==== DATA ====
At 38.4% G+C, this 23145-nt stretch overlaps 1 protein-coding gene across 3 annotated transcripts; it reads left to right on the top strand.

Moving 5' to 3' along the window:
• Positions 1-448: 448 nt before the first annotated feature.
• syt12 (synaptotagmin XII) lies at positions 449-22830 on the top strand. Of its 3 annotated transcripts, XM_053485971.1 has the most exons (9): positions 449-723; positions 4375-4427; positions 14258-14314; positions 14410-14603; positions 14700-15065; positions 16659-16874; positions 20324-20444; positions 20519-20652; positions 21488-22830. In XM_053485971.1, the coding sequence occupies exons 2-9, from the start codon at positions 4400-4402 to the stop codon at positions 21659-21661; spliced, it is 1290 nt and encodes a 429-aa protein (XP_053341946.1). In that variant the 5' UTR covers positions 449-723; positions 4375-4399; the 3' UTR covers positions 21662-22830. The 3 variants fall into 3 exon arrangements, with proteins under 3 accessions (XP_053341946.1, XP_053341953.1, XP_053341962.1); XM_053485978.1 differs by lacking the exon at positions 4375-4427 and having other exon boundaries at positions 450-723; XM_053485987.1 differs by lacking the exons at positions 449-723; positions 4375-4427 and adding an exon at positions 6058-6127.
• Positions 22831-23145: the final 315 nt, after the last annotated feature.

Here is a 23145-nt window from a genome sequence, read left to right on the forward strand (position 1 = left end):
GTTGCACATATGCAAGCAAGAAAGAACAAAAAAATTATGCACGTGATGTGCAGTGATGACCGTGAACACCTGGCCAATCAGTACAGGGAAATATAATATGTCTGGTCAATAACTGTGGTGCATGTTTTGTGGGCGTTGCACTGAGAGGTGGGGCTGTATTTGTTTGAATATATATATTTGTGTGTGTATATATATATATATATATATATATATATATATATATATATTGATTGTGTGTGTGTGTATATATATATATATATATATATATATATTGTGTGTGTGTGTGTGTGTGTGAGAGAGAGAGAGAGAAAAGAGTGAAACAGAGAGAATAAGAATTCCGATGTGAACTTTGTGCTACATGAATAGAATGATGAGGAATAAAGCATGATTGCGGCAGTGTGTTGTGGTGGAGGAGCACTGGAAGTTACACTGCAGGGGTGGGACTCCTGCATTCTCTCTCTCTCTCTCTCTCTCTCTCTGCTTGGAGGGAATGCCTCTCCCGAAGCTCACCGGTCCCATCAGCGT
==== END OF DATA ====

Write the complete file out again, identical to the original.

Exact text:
At 38.4% G+C, this 23145-nt stretch overlaps 1 protein-coding gene across 3 annotated transcripts; it reads left to right on the top strand.

Moving 5' to 3' along the window:
• Positions 1-448: 448 nt before the first annotated feature.
• syt12 (synaptotagmin XII) lies at positions 449-22830 on the top strand. Of its 3 annotated transcripts, XM_053485971.1 has the most exons (9): positions 449-723; positions 4375-4427; positions 14258-14314; positions 14410-14603; positions 14700-15065; positions 16659-16874; positions 20324-20444; positions 20519-20652; positions 21488-22830. In XM_053485971.1, the coding sequence occupies exons 2-9, from the start codon at positions 4400-4402 to the stop codon at positions 21659-21661; spliced, it is 1290 nt and encodes a 429-aa protein (XP_053341946.1). In that variant the 5' UTR covers positions 449-723; positions 4375-4399; the 3' UTR covers positions 21662-22830. The 3 variants fall into 3 exon arrangements, with proteins under 3 accessions (XP_053341946.1, XP_053341953.1, XP_053341962.1); XM_053485978.1 differs by lacking the exon at positions 4375-4427 and having other exon boundaries at positions 450-723; XM_053485987.1 differs by lacking the exons at positions 449-723; positions 4375-4427 and adding an exon at positions 6058-6127.
• Positions 22831-23145: the final 315 nt, after the last annotated feature.

Here is a 23145-nt window from a genome sequence, read left to right on the forward strand (position 1 = left end):
GTTGCACATATGCAAGCAAGAAAGAACAAAAAAATTATGCACGTGATGTGCAGTGATGACCGTGAACACCTGGCCAATCAGTACAGGGAAATATAATATGTCTGGTCAATAACTGTGGTGCATGTTTTGTGGGCGTTGCACTGAGAGGTGGGGCTGTATTTGTTTGAATATATATATTTGTGTGTGTATATATATATATATATATATATATATATATATATATATATTGATTGTGTGTGTGTGTATATATATATATATATATATATATATATTGTGTGTGTGTGTGTGTGTGTGAGAGAGAGAGAGAGAAAAGAGTGAAACAGAGAGAATAAGAATTCCGATGTGAACTTTGTGCTACATGAATAGAATGATGAGGAATAAAGCATGATTGCGGCAGTGTGTTGTGGTGGAGGAGCACTGGAAGTTACACTGCAGGGGTGGGACTCCTGCATTCTCTCTCTCTCTCTCTCTCTCTCTCTGCTTGGAGGGAATGCCTCTCCCGAAGCTCACCGGTCCCATCAGCGT